University of New Hampshire move in sale. Instead of going in the trash, outgoing students’ unwanted stuff helps new students furnish their dorm rooms.  

Institutional Waste Stream and Rules

DSNY provides waste collection for city agencies and many large institutions, which must follow department rules. The rules require that a recycling coordinator be appointed to oversee a recycling program conforming to city regulations. Institutions may also have private carter pickup to supplement the service offered by DSNY, provided such private pickups conform to the recycling and other rules for private carter collection. DSNY does not separate waste data for institutions or city agencies; see the residential section for composition of all DSNY-collected waste.

Public Schools

For Zero Waste Schools, a OneNYC initiative, DSNY partnered with DOE to improve school waste management and identify best practices that could be expanded to school facilities citywide. DSNY also funds GrowNYC’s Recycling Champions to work with DOE to educate students and staff about the importance of zero waste.

Most schools do not have dishwashing facilities. Until recently, lunch was served on polystyrene trays, resulting in a million unrecyclable trays per day. DOE worked with Natural Resources Defense Council (NRDC) and the Urban School Food Alliance to procure trays made of compostable paper instead, and DSNY has added equipment that allows these trays to be composted.

DOE serves lunch to 1 million children every day on compostable plates

School facilities often house multiple schools within one building, along with after-school and independent programs, increasing the difficulty of developing standard procedures to manage waste.

Schools in general grapple with a high volume of food waste and related disposable dishware, drinks containers and paper streams.

Typical school setout with organics bins

New York City Housing Authority (NYCHA)

Many NYCHA buildings did not have recycling bins or separate recycling pickups until recently. Many have small chutes in the corridors, with no room allocated per floor for recycling. See Residential Typology 3, and how NYCHA, DSNY, GrowNYC, Green City Force and NYC Service worked to bring recycling to all NYCHA developments by December 2016. Exterior recycling bins are now on concrete pads, often midway between two or more buildings. NYCHA is working on a comprehensive recycling plan to incorporate food-scrap management and increase recycling in its buildings citywide.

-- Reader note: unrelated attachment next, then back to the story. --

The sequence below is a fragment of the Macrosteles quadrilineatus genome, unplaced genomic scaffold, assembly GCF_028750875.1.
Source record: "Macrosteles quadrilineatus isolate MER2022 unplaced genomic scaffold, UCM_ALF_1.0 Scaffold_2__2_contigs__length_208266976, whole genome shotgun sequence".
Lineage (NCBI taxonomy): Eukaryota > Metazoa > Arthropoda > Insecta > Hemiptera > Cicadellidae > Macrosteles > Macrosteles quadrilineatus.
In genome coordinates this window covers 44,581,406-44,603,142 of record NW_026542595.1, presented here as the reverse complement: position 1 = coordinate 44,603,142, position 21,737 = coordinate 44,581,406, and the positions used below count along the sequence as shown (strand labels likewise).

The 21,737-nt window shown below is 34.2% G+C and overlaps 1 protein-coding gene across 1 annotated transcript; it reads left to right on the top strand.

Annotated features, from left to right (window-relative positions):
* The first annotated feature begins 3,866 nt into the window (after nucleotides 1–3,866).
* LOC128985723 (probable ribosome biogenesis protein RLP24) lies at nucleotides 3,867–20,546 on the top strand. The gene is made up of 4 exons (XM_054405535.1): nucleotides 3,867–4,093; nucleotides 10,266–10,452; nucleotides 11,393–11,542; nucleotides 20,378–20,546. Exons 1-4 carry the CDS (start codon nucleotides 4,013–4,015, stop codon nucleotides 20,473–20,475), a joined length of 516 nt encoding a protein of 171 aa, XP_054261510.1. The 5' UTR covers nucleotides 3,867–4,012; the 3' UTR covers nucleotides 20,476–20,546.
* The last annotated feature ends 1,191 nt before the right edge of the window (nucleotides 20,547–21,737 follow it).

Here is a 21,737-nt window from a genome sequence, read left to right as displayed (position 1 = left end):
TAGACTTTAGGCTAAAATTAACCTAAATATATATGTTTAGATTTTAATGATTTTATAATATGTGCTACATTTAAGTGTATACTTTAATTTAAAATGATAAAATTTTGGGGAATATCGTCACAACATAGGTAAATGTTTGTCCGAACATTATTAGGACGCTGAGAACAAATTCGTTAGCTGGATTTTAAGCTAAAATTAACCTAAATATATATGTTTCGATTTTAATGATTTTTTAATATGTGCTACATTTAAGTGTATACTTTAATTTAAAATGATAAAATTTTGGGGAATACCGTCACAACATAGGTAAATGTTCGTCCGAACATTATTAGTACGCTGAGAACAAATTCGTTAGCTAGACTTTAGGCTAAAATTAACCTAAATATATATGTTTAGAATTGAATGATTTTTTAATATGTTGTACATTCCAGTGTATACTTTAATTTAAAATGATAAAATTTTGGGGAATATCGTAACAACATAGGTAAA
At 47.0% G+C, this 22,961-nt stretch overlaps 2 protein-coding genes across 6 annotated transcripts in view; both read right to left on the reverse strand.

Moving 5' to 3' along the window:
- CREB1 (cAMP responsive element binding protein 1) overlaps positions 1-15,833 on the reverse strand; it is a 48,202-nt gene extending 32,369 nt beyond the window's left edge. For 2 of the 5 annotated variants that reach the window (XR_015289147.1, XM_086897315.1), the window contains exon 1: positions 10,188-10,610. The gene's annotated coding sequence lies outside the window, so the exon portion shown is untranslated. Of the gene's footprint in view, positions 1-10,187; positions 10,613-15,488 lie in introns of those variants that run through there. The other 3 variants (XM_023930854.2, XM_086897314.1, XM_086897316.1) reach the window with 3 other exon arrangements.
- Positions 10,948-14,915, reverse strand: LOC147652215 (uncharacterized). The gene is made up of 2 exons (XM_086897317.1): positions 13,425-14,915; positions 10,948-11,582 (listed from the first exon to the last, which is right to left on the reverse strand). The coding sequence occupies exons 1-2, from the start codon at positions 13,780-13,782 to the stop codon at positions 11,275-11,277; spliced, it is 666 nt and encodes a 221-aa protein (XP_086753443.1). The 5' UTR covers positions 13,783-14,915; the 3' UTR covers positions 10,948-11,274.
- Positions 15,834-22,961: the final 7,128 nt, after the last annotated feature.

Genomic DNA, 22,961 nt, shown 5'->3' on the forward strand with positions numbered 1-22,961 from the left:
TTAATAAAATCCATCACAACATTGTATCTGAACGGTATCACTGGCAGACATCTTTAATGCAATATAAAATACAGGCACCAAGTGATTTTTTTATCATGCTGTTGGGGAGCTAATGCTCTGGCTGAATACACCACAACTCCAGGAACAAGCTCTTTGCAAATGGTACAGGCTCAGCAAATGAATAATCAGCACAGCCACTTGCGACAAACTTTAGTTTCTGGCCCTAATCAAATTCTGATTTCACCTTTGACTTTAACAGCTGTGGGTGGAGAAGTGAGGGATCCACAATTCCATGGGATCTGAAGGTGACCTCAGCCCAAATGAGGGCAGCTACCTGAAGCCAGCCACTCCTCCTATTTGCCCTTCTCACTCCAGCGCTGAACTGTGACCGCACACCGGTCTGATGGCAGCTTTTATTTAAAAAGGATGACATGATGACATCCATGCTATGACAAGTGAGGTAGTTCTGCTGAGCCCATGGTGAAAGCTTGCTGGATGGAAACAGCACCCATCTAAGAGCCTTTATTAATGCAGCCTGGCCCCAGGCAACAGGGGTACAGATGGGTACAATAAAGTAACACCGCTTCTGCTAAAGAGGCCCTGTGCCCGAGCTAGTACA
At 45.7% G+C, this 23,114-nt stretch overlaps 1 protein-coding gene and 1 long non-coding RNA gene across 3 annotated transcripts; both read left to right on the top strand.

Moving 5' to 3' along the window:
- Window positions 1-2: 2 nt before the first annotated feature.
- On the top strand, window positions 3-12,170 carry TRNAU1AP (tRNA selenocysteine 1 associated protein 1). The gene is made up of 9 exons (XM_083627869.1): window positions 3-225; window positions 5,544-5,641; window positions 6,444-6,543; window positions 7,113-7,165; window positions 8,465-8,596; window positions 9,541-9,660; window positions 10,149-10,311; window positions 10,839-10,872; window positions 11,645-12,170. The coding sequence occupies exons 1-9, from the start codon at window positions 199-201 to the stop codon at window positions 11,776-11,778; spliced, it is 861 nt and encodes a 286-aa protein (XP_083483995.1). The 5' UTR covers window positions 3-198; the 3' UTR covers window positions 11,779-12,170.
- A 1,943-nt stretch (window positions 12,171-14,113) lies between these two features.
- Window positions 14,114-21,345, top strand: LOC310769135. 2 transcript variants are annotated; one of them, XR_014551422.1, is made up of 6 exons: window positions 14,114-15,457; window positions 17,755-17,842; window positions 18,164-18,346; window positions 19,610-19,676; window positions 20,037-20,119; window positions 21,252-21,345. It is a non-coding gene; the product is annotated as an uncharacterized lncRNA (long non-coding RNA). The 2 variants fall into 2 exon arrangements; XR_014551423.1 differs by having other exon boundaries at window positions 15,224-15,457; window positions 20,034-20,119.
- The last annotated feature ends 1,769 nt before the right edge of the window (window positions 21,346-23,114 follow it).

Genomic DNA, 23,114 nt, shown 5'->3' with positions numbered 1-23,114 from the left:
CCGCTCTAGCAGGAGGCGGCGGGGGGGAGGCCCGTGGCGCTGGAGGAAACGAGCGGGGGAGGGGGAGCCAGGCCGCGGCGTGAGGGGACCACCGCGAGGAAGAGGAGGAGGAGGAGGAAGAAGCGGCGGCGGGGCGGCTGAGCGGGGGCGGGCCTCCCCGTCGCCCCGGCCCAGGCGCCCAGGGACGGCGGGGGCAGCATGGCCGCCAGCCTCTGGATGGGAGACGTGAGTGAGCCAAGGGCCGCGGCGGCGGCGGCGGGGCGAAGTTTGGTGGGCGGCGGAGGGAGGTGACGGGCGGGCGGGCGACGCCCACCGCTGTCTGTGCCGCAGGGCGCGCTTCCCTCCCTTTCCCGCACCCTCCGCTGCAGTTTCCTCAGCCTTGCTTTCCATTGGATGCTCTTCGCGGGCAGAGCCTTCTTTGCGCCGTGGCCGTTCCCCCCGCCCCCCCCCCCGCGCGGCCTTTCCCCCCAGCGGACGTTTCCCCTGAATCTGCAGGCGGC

NYCHA recycling station


Universities may have DSNY or private carter pickup; some have both. Universities typically have their own standards and policies for reducing the volume of discards and maximizing the degree of diversion from disposal. Large campuses have their own challenges in maintaining consistent standards of operation, but campus-scale operations also present many opportunities for sharing equipment and efficiently consolidating waste management.

Campuses generate high volumes of food-service-related waste, food, disposable dishware, drinks containers and bottles and cans, as well as paper. Some also have to manage significant volumes of regulated laboratory waste streams. And dorm-generated waste includes a large amount of cardboard related to the high volume of package deliveries.

The especially high rate of residential turnover at universities is accompanied by a high volume of bulk items left annually on campus, with limited to no staging area. Many universities have programs to reduce this, such as a University Sustainability Office, University Sustainability Principles, peer-to-peer education, student groups and intercollegiate recycling competitions. Also, tools like Freecycle and bulk-item donation programs are place on many NYC campuses. Students are often motivated to recycle and actively engage in the sharing economy.

DOE school waste station


Hospitals have unique waste-management issues, with high-volume streams of disposable waste generated through the need to maintain sanitary protection. They also have specific regulated medical waste streams, including “sharps” (needles and disposable blades) and biological and pharmaceutical wastes, which require strict handling. Food waste is a big issue in the hospital context, and policies to reduce kitchen and serving-tray waste—as well as to divert organic waste from disposal—can have a major impact.

Typologies and Best Practices

New York’s institutional buildings have many types of uses but correspond to commercial typologies for waste management or, in the case of university dormitories, residential typologies. Refer to the relevant typologies and best practice strategies.

Next Section: Residential, Commercial & Institutional 
Best Practice Strategies →